Oh dear God, there in the closet on a shelf are my husband, Mitch's ashes. This is what happens to our bodies. This is what happens to our bodies after we die. He's free as a bird, I tell our daughter Ava, and then I find myself at a loss for words to describe this, physical remains. Ashes after a body is cremated. It is heavy. Emotionally. The urn is heavy, ashes of a body burned are heavy. Heaviness sits with me as I look, as I look without seeing. And then in the quiet of the night, they are still there. I look away, turn off the light and dream of Mitch while I sleep. I dreamt he almost died, almost, I felt his body hard, and then like a miracle, he lived. Overjoyed.
And this is in the coming home, the full circling of my journey since he died. Seeing the ashes, starting a life anew that is all my own. Where is he? I've disconnected from our spiritual ties months ago, a conscious “living in reality” as recommended by a well-meaning friend. And now, I come back to California, I come back to him, physically, he is here waiting for me in the brass urn. A printed label on top, his name, the date of the cremation, a special id number for his body. One of many, bodies, as I've learned in real life. All bodies die. This sits in my body as a heaviness, and what is left is not him as I know him now. 1 year and 8 months ago, everything became different. I could no longer relate, connect to his physical body. This is when my spiritual search became like breathing, like a search for that next breath, after all the breath leaves our bodies. And now I've come home, and here he is, in a brass box. And this leaves me heavy, sad. I know that is not the reality that leads to that next breath, that life that comes after life.
I connect to everything about him, of him that feels alive. His music, his beautiful art, his beautiful photography, the qualities of his spirit that fill me with love, wisdom, and courage. And all things that remind me of my own spirit, sage burning, meditation, prayer, spiritual service, music. And this is how I move forward. I learn to tune into my experience, and honor that as best I can by living in accordance with it. Living in alignment with that which bring peace, acceptance, joy, light. And him, his spirit. I learn to live with the spiritual knowing that we are eternal beings, that we are all connected through both life and life after life, and in the spaces between. The memories come when I am reminded of them, so many, so much, so much in ten years. Almost like a past life, a life full of things passed. But I see without that, I would not be the same. And I'm not the same. I drive around these places I used to drive when I was carefree, when I lived without the illumination of the darkness that death brings. And as I drive around, I see that I am no longer the same, not thinking about the same things I did then. And I see now that through the illumination of the darkness, my ignorance, naivety about death, I am lighter, I now have a gratitude for life, a deep thanks in my heart, whereas before there was a fear hidden away in the dark parts of what was not known.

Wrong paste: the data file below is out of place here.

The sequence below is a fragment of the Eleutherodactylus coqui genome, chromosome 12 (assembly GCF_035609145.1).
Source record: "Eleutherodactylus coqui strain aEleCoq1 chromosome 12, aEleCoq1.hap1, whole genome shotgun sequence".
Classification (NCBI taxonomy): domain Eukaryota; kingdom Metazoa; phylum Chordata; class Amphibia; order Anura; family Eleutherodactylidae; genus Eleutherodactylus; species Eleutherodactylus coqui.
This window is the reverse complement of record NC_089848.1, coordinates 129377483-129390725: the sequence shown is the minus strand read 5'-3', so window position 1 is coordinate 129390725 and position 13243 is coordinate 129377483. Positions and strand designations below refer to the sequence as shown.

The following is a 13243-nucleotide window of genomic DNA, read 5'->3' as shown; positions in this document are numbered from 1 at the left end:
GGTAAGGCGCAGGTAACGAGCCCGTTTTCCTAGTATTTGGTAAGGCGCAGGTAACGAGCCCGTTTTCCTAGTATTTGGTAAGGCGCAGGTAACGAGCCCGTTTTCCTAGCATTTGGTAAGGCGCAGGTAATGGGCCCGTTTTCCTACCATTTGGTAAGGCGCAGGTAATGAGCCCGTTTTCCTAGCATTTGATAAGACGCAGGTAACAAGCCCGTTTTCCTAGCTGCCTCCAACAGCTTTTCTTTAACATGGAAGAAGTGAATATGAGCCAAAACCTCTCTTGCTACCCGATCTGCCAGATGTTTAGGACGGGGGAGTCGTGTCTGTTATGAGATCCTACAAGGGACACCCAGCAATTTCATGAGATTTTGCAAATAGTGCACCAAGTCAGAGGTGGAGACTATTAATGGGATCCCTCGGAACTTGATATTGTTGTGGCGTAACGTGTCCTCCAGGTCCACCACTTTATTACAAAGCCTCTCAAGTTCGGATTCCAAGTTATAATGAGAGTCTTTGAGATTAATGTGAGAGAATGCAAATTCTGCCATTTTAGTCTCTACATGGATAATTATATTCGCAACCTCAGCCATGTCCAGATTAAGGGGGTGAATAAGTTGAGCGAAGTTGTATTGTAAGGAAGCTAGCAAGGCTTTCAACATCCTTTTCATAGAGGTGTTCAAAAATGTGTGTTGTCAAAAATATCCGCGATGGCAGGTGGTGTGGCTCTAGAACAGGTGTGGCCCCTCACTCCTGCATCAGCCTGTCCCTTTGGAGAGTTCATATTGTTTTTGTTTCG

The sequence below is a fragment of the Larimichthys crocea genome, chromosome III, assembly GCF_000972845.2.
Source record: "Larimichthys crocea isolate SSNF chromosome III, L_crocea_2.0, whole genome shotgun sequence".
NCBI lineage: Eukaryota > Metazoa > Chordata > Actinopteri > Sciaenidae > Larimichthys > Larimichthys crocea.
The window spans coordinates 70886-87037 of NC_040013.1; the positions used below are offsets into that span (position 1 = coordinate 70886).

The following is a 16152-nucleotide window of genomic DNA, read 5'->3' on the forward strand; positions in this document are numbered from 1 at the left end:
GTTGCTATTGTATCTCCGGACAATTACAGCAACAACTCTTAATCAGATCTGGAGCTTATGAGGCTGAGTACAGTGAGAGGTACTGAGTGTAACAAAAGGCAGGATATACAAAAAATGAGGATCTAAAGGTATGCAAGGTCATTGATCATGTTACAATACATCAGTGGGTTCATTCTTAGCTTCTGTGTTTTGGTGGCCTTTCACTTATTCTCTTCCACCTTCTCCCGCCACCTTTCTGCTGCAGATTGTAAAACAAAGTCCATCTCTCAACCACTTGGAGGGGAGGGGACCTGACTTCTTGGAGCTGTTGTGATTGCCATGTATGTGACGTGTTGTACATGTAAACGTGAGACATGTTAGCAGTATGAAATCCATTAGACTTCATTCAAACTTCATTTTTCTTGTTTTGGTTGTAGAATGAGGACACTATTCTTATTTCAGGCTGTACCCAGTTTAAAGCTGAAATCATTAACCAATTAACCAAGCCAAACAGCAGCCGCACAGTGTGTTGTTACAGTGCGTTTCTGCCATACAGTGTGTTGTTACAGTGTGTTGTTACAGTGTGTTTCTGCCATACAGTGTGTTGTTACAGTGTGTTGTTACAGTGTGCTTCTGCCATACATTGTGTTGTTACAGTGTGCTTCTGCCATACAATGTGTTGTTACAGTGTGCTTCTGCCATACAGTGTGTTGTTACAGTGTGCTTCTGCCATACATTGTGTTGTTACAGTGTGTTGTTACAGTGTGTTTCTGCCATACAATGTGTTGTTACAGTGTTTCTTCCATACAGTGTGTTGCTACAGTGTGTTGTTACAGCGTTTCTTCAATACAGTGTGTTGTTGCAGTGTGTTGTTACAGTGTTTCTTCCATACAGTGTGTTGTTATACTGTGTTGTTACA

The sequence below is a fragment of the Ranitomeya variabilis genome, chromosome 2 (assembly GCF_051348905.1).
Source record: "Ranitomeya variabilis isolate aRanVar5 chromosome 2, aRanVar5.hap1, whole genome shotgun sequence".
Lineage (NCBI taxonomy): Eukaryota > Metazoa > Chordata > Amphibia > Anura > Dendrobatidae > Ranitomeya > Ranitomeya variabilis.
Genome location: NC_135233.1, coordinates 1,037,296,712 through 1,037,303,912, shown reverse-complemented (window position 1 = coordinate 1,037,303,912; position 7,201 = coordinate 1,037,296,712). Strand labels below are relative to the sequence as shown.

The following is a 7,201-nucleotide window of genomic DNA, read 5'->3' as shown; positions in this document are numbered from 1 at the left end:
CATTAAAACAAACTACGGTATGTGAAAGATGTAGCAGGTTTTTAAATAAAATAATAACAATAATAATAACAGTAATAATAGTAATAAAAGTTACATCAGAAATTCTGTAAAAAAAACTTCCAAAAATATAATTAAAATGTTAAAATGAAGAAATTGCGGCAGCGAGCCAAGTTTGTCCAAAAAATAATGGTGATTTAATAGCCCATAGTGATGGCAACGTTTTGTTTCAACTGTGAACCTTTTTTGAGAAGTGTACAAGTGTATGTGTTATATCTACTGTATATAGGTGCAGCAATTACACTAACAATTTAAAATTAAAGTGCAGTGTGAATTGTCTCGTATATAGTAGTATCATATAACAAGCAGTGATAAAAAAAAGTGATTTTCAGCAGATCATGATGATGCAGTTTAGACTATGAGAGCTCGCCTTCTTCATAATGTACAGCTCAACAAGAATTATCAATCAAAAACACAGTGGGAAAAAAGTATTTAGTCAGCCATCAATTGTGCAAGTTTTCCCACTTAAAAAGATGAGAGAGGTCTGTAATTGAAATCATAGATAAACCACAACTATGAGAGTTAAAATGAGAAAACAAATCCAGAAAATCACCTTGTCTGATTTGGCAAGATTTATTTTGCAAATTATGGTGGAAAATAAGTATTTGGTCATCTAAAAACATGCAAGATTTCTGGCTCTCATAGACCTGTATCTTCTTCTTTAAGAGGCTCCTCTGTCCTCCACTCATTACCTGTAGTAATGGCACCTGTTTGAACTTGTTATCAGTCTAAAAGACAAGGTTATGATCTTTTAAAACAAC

I see myself smiling in photos celebrating the wedding of friends and I smile inside my heart with pride, it has taken much travel, much pain, much courage, much love, and much faith to arrive here. To smile from my heart, to feel joy and the utmost gratitude for the people in my life that have held and supported me along this journey through devastation into the unknown corners of what every human being must undergo at some point of their lives. Their meeting and their peace with death. Their sadness at the impermanence of this life they love so much. A grieving of my husband and a grieving of a belief that I was invincible, that he was invincible, that this life was all there was, that spiritual truths were simply stories, not grounded in true experience. I see the rich contrast, the lessons rich in this earthly, sensuous experience where we are connected to each tree, each stone, each crystal, each rising and falling tide, each fistful of earth, and that we are also as infinite as the universe expands. A journey into wholeness, a wholeness that is forever expanding and lighting the world. And I decide I will keep a small beautifully carved wooden container with my husband's ashes, and the rest that rest in that heavy brass urn will be scattered somewhere beautiful.
“To live in this world
you must be able
to do three things:
to love what is mortal;
to hold it
Against your bones knowing
your own life depends on it;
and when the time comes to let it go,
to let it go.”
In Blackwater Woods